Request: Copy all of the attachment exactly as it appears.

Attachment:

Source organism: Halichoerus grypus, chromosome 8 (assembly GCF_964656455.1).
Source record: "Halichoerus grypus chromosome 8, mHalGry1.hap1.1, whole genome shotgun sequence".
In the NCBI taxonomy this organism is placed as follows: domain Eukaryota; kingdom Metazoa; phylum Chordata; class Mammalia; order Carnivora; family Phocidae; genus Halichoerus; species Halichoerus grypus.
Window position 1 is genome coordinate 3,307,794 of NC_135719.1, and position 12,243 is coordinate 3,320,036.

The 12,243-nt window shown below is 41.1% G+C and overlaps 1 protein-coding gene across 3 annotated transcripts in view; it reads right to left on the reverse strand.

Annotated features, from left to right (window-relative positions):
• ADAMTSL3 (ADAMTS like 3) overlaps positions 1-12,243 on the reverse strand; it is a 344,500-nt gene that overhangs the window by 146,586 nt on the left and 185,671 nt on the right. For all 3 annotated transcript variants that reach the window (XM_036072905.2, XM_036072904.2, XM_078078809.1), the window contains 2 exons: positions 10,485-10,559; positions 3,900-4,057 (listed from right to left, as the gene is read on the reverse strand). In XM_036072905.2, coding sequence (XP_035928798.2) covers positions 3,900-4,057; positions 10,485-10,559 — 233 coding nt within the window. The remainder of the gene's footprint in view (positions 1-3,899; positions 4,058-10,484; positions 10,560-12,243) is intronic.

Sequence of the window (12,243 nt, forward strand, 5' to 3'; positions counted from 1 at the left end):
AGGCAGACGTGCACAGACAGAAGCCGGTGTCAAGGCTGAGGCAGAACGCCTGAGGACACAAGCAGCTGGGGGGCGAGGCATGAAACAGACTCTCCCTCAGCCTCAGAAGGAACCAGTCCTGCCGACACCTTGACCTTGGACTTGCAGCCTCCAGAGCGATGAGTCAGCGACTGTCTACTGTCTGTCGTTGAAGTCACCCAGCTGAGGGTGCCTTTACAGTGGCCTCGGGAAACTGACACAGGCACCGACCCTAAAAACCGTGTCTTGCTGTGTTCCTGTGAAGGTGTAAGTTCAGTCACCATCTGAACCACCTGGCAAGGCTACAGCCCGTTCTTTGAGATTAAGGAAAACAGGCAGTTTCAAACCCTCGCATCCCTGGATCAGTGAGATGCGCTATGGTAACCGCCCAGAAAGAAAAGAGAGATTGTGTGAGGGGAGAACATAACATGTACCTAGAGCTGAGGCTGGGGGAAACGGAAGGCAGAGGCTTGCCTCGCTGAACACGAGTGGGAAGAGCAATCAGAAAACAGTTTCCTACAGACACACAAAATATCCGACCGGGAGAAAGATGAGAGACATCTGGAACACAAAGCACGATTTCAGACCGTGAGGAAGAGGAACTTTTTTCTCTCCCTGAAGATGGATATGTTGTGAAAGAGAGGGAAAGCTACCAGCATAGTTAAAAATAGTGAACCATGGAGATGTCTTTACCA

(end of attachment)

Source organism: Halichoerus grypus, chromosome 8 (assembly GCF_964656455.1).
Source record: "Halichoerus grypus chromosome 8, mHalGry1.hap1.1, whole genome shotgun sequence".
In the NCBI taxonomy this organism is placed as follows: domain Eukaryota; kingdom Metazoa; phylum Chordata; class Mammalia; order Carnivora; family Phocidae; genus Halichoerus; species Halichoerus grypus.
Window position 1 is genome coordinate 3,307,794 of NC_135719.1, and position 12,243 is coordinate 3,320,036.

The 12,243-nt window shown below is 41.1% G+C and overlaps 1 protein-coding gene across 3 annotated transcripts in view; it reads right to left on the reverse strand.

Annotated features, from left to right (window-relative positions):
• ADAMTSL3 (ADAMTS like 3) overlaps positions 1-12,243 on the reverse strand; it is a 344,500-nt gene that overhangs the window by 146,586 nt on the left and 185,671 nt on the right. For all 3 annotated transcript variants that reach the window (XM_036072905.2, XM_036072904.2, XM_078078809.1), the window contains 2 exons: positions 10,485-10,559; positions 3,900-4,057 (listed from right to left, as the gene is read on the reverse strand). In XM_036072905.2, coding sequence (XP_035928798.2) covers positions 3,900-4,057; positions 10,485-10,559 — 233 coding nt within the window. The remainder of the gene's footprint in view (positions 1-3,899; positions 4,058-10,484; positions 10,560-12,243) is intronic.

Sequence of the window (12,243 nt, forward strand, 5' to 3'; positions counted from 1 at the left end):
AGGCAGACGTGCACAGACAGAAGCCGGTGTCAAGGCTGAGGCAGAACGCCTGAGGACACAAGCAGCTGGGGGGCGAGGCATGAAACAGACTCTCCCTCAGCCTCAGAAGGAACCAGTCCTGCCGACACCTTGACCTTGGACTTGCAGCCTCCAGAGCGATGAGTCAGCGACTGTCTACTGTCTGTCGTTGAAGTCACCCAGCTGAGGGTGCCTTTACAGTGGCCTCGGGAAACTGACACAGGCACCGACCCTAAAAACCGTGTCTTGCTGTGTTCCTGTGAAGGTGTAAGTTCAGTCACCATCTGAACCACCTGGCAAGGCTACAGCCCGTTCTTTGAGATTAAGGAAAACAGGCAGTTTCAAACCCTCGCATCCCTGGATCAGTGAGATGCGCTATGGTAACCGCCCAGAAAGAAAAGAGAGATTGTGTGAGGGGAGAACATAACATGTACCTAGAGCTGAGGCTGGGGGAAACGGAAGGCAGAGGCTTGCCTCGCTGAACACGAGTGGGAAGAGCAATCAGAAAACAGTTTCCTACAGACACACAAAATATCCGACCGGGAGAAAGATGAGAGACATCTGGAACACAAAGCACGATTTCAGACCGTGAGGAAGAGGAACTTTTTTCTCTCCCTGAAGATGGATATGTTGTGAAAGAGAGGGAAAGCTACCAGCATAGTTAAAAATAGTGAACCATGGAGATGTCTTTACCA